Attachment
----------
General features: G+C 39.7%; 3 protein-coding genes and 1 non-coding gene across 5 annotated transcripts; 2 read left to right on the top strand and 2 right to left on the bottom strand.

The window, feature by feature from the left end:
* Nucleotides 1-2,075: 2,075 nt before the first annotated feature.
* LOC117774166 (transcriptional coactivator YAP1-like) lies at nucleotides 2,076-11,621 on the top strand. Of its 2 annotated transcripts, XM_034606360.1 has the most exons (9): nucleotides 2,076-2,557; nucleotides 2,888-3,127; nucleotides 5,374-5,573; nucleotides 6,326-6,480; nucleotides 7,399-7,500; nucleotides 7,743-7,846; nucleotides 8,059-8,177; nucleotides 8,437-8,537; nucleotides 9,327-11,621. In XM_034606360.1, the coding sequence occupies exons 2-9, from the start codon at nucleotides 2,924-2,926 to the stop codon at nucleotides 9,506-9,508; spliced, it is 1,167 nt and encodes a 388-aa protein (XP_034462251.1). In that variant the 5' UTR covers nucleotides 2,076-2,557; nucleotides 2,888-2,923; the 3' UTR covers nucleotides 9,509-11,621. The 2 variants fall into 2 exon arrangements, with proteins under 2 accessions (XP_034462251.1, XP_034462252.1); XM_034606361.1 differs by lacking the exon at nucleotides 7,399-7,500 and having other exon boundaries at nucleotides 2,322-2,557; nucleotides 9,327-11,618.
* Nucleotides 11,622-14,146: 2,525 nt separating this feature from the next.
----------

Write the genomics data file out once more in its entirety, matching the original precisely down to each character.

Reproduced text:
General features: G+C 39.7%; 3 protein-coding genes and 1 non-coding gene across 5 annotated transcripts; 2 read left to right on the top strand and 2 right to left on the bottom strand.

The window, feature by feature from the left end:
* Nucleotides 1-2,075: 2,075 nt before the first annotated feature.
* LOC117774166 (transcriptional coactivator YAP1-like) lies at nucleotides 2,076-11,621 on the top strand. Of its 2 annotated transcripts, XM_034606360.1 has the most exons (9): nucleotides 2,076-2,557; nucleotides 2,888-3,127; nucleotides 5,374-5,573; nucleotides 6,326-6,480; nucleotides 7,399-7,500; nucleotides 7,743-7,846; nucleotides 8,059-8,177; nucleotides 8,437-8,537; nucleotides 9,327-11,621. In XM_034606360.1, the coding sequence occupies exons 2-9, from the start codon at nucleotides 2,924-2,926 to the stop codon at nucleotides 9,506-9,508; spliced, it is 1,167 nt and encodes a 388-aa protein (XP_034462251.1). In that variant the 5' UTR covers nucleotides 2,076-2,557; nucleotides 2,888-2,923; the 3' UTR covers nucleotides 9,509-11,621. The 2 variants fall into 2 exon arrangements, with proteins under 2 accessions (XP_034462251.1, XP_034462252.1); XM_034606361.1 differs by lacking the exon at nucleotides 7,399-7,500 and having other exon boundaries at nucleotides 2,322-2,557; nucleotides 9,327-11,618.
* Nucleotides 11,622-14,146: 2,525 nt separating this feature from the next.